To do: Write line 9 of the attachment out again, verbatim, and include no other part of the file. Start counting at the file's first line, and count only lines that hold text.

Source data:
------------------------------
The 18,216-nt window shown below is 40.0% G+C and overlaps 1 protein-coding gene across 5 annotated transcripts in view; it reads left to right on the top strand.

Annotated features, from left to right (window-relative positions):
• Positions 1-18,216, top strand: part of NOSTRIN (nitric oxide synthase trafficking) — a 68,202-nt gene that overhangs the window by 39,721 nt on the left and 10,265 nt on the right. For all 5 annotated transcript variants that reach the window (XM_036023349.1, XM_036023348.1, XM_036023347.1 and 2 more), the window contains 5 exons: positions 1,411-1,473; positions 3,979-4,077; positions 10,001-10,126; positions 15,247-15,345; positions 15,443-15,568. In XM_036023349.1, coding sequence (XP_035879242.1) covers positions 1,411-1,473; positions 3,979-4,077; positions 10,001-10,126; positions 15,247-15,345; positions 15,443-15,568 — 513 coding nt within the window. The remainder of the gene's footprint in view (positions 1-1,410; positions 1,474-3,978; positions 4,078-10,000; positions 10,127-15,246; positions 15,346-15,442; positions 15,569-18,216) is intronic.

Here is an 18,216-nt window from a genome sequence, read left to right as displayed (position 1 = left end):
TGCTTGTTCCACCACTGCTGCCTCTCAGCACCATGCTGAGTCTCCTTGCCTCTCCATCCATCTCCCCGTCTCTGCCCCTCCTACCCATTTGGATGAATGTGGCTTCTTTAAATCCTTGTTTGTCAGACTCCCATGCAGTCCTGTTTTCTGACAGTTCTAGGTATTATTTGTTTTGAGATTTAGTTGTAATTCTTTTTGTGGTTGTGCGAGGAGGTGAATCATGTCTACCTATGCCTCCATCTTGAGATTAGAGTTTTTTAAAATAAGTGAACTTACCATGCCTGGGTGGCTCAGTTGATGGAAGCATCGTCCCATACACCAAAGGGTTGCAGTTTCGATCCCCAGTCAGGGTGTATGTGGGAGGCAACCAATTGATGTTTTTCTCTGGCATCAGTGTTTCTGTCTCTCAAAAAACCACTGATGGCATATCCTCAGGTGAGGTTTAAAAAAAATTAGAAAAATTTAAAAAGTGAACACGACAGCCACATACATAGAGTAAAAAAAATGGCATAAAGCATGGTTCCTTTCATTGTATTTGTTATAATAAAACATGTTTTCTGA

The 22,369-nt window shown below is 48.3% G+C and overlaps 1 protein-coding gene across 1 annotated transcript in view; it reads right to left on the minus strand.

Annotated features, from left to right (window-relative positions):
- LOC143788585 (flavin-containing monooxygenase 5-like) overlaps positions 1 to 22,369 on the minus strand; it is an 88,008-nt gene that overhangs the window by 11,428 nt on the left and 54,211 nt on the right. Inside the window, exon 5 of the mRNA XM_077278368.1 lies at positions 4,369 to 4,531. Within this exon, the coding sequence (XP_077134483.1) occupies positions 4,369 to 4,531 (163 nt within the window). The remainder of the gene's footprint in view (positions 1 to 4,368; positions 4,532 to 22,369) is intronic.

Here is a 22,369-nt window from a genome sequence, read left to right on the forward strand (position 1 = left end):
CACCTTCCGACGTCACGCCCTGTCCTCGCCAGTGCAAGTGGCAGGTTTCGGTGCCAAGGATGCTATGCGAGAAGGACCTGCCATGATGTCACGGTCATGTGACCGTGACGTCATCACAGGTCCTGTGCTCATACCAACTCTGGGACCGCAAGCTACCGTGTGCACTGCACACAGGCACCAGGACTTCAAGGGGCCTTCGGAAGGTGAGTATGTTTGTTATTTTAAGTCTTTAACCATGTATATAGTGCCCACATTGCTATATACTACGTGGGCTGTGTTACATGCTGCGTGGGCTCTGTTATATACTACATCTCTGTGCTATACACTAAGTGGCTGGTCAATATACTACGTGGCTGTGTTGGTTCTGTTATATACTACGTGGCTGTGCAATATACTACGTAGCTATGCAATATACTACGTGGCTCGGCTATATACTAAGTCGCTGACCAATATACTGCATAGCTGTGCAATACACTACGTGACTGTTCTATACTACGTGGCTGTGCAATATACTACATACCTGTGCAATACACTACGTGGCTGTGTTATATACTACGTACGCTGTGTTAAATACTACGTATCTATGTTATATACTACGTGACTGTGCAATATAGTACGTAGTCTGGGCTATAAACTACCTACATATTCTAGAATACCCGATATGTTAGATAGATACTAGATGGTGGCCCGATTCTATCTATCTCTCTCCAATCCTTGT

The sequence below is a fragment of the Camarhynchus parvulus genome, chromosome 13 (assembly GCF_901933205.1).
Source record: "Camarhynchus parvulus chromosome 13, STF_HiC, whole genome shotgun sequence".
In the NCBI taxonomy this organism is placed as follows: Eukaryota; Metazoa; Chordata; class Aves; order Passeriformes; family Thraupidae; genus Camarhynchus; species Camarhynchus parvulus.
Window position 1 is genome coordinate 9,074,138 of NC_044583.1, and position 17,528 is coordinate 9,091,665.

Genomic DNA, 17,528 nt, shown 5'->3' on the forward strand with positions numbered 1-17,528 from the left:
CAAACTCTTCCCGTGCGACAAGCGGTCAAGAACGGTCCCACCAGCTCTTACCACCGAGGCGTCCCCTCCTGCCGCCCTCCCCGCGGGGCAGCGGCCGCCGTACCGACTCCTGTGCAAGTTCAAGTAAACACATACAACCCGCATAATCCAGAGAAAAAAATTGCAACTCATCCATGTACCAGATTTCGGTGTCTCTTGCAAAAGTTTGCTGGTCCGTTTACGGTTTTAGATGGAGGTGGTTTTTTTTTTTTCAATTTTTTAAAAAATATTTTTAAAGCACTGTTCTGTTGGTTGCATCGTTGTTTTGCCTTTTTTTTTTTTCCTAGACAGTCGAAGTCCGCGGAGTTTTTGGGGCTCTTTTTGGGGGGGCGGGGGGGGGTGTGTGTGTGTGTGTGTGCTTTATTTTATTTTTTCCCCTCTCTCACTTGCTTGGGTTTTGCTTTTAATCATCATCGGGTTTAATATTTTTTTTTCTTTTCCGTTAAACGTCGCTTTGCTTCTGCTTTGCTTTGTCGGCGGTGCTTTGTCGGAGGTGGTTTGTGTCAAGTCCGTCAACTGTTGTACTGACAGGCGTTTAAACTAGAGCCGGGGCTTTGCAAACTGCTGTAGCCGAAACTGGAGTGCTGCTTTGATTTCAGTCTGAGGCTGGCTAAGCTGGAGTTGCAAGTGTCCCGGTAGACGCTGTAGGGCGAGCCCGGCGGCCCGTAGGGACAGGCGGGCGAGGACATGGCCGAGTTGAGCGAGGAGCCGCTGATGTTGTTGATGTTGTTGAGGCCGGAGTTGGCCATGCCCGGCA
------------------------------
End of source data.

Here is a 22,369-nt window from a genome sequence, read left to right on the forward strand (position 1 = left end):